I’m tired of the 3D glass dock. All of this shiny 3D stuff taxes the graphics processor. I remember my first iBook in 2001. Everyone was so excited about the fancy graphics and my new iBook was slow as a sloth.

dhp

“The Mac is a powerful content creation tool while the iOS family is used for more casual content consumption — with some emerging elements of creation with Microsoft Office and other sophisticated apps.”

Am I the only one who finds this sentence silly—if not infuriating? iOS devices have been used for “creation” in photography, videography, music, art, and design for almost seven years now. The idea that content creation is only “emerging” now that Office is out implies that “content” is spreadsheets and slide presentations.

KitsuneStudios
[blockquote=“Jeff Barbose”]I think the whole point of the article was that Apple was smart enough not to just wholesale-copy the iOS UI over to the Mac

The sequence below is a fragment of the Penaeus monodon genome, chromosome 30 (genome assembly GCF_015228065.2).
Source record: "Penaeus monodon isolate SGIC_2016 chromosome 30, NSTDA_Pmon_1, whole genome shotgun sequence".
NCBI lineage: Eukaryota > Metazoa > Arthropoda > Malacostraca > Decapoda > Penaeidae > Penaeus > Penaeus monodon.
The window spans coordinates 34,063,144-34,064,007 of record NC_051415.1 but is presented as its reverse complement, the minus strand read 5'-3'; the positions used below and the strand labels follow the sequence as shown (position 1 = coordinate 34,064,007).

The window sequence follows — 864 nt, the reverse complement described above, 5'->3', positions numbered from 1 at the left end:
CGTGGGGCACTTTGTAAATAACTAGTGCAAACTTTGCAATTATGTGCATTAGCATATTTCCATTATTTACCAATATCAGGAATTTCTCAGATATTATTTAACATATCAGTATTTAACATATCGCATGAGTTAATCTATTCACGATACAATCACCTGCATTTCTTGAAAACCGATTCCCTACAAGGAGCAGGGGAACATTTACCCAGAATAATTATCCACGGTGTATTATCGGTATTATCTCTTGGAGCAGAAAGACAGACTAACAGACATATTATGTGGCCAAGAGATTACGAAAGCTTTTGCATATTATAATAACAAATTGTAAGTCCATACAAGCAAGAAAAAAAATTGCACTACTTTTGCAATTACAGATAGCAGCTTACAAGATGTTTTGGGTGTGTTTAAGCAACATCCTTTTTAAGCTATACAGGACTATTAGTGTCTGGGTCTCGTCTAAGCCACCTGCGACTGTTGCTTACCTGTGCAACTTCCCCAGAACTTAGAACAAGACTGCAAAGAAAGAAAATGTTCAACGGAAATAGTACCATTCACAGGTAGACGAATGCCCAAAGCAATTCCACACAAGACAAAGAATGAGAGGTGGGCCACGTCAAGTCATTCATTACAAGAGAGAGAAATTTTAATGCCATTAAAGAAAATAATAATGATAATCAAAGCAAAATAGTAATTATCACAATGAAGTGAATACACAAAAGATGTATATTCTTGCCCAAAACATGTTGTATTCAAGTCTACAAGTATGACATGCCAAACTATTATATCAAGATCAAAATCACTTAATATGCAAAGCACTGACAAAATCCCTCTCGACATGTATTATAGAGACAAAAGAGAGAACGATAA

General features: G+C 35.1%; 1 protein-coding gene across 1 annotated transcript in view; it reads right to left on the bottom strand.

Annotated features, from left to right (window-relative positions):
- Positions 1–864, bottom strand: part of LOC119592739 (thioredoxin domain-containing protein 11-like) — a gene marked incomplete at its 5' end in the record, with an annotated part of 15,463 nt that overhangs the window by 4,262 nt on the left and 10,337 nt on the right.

Right, but I’m pointing out an area where they DID wholesale copy in a bad way, with Launchpad.

You can manage the apps on an iPhone through the phone’s touch interface, or through iTunes. The iTunes interface is much faster and easier. With Launchpad, they didn’t add that iTunes interface as a control panel or menu option, relying on the slower, clunkier iOS method of managing apps.

So while the Launchpad is a good idea from iOS, failing to provide an iTunes-style management option is a good example of sloppy design integration.

wab95

Greetings, John:

Intriguing thoughts, and a recrudescence perhaps of the heady and heated discussions from a couple of years ago, and versions back, of OS X and fears around iOSification of the Mac platform. As some of us argued then, and has events have born out, most of these fears were both understandable and overstated: understandable because change, by virtue of its unpredictable disruptiveness, induces fear and worries over worst case scenarios, for which Windows 8 has served as the poster child; overstated because Apple’s culture, while embracing disruptiveness and cannibalisation, exploits the ‘user experience’ as an organising principle round which all of Apple’s products and services, including their iterations, are built and revolve. This is substantively different from, say MS’s approach with OS and device designs (Surface), which have been organised around the principle of serving the company by perpetuating Windows, that company’s cash cow and core product.